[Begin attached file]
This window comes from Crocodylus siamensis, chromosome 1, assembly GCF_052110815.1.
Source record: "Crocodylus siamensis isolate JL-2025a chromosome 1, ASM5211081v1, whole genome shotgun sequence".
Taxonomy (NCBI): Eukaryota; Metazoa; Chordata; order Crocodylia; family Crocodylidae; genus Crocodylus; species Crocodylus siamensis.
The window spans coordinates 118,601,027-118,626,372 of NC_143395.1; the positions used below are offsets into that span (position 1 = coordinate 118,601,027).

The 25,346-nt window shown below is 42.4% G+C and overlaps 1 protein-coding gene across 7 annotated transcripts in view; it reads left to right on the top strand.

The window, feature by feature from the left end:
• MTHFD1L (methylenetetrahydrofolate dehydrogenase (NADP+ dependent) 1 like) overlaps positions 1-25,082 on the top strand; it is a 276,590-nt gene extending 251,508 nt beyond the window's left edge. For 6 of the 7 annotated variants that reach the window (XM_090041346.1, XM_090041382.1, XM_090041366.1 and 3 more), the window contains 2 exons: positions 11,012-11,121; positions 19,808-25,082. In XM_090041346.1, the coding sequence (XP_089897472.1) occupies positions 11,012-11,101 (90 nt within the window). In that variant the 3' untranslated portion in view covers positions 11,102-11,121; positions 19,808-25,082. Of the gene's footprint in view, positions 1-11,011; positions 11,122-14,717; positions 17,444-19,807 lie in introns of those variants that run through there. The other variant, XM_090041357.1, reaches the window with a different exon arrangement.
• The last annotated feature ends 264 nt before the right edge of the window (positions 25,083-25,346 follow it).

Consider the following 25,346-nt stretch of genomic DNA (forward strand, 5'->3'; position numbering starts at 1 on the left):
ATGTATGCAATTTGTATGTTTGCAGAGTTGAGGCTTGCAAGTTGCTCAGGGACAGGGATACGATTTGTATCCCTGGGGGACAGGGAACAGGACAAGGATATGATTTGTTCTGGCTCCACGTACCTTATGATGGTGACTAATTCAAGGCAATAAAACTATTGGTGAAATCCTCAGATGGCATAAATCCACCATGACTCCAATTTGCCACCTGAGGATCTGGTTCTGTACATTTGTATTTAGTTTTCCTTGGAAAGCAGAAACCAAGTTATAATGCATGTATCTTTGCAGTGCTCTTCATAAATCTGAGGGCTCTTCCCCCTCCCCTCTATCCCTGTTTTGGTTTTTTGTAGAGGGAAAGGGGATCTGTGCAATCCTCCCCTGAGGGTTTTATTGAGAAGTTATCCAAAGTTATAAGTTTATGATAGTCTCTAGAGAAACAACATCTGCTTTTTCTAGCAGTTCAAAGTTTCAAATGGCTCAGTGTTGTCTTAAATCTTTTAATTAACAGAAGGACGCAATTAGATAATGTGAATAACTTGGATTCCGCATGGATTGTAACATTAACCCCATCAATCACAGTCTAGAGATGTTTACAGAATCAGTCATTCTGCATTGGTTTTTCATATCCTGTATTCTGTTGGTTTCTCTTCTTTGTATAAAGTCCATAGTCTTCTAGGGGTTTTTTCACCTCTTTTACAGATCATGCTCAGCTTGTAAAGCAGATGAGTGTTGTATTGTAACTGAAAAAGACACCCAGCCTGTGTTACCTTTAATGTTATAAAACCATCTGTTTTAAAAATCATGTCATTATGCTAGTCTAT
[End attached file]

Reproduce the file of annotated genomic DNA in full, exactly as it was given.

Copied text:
This window comes from Crocodylus siamensis, chromosome 1, assembly GCF_052110815.1.
Source record: "Crocodylus siamensis isolate JL-2025a chromosome 1, ASM5211081v1, whole genome shotgun sequence".
Taxonomy (NCBI): Eukaryota; Metazoa; Chordata; order Crocodylia; family Crocodylidae; genus Crocodylus; species Crocodylus siamensis.
The window spans coordinates 118,601,027-118,626,372 of NC_143395.1; the positions used below are offsets into that span (position 1 = coordinate 118,601,027).

The 25,346-nt window shown below is 42.4% G+C and overlaps 1 protein-coding gene across 7 annotated transcripts in view; it reads left to right on the top strand.

The window, feature by feature from the left end:
• MTHFD1L (methylenetetrahydrofolate dehydrogenase (NADP+ dependent) 1 like) overlaps positions 1-25,082 on the top strand; it is a 276,590-nt gene extending 251,508 nt beyond the window's left edge. For 6 of the 7 annotated variants that reach the window (XM_090041346.1, XM_090041382.1, XM_090041366.1 and 3 more), the window contains 2 exons: positions 11,012-11,121; positions 19,808-25,082. In XM_090041346.1, the coding sequence (XP_089897472.1) occupies positions 11,012-11,101 (90 nt within the window). In that variant the 3' untranslated portion in view covers positions 11,102-11,121; positions 19,808-25,082. Of the gene's footprint in view, positions 1-11,011; positions 11,122-14,717; positions 17,444-19,807 lie in introns of those variants that run through there. The other variant, XM_090041357.1, reaches the window with a different exon arrangement.
• The last annotated feature ends 264 nt before the right edge of the window (positions 25,083-25,346 follow it).

Consider the following 25,346-nt stretch of genomic DNA (forward strand, 5'->3'; position numbering starts at 1 on the left):
ATGTATGCAATTTGTATGTTTGCAGAGTTGAGGCTTGCAAGTTGCTCAGGGACAGGGATACGATTTGTATCCCTGGGGGACAGGGAACAGGACAAGGATATGATTTGTTCTGGCTCCACGTACCTTATGATGGTGACTAATTCAAGGCAATAAAACTATTGGTGAAATCCTCAGATGGCATAAATCCACCATGACTCCAATTTGCCACCTGAGGATCTGGTTCTGTACATTTGTATTTAGTTTTCCTTGGAAAGCAGAAACCAAGTTATAATGCATGTATCTTTGCAGTGCTCTTCATAAATCTGAGGGCTCTTCCCCCTCCCCTCTATCCCTGTTTTGGTTTTTTGTAGAGGGAAAGGGGATCTGTGCAATCCTCCCCTGAGGGTTTTATTGAGAAGTTATCCAAAGTTATAAGTTTATGATAGTCTCTAGAGAAACAACATCTGCTTTTTCTAGCAGTTCAAAGTTTCAAATGGCTCAGTGTTGTCTTAAATCTTTTAATTAACAGAAGGACGCAATTAGATAATGTGAATAACTTGGATTCCGCATGGATTGTAACATTAACCCCATCAATCACAGTCTAGAGATGTTTACAGAATCAGTCATTCTGCATTGGTTTTTCATATCCTGTATTCTGTTGGTTTCTCTTCTTTGTATAAAGTCCATAGTCTTCTAGGGGTTTTTTCACCTCTTTTACAGATCATGCTCAGCTTGTAAAGCAGATGAGTGTTGTATTGTAACTGAAAAAGACACCCAGCCTGTGTTACCTTTAATGTTATAAAACCATCTGTTTTAAAAATCATGTCATTATGCTAGTCTAT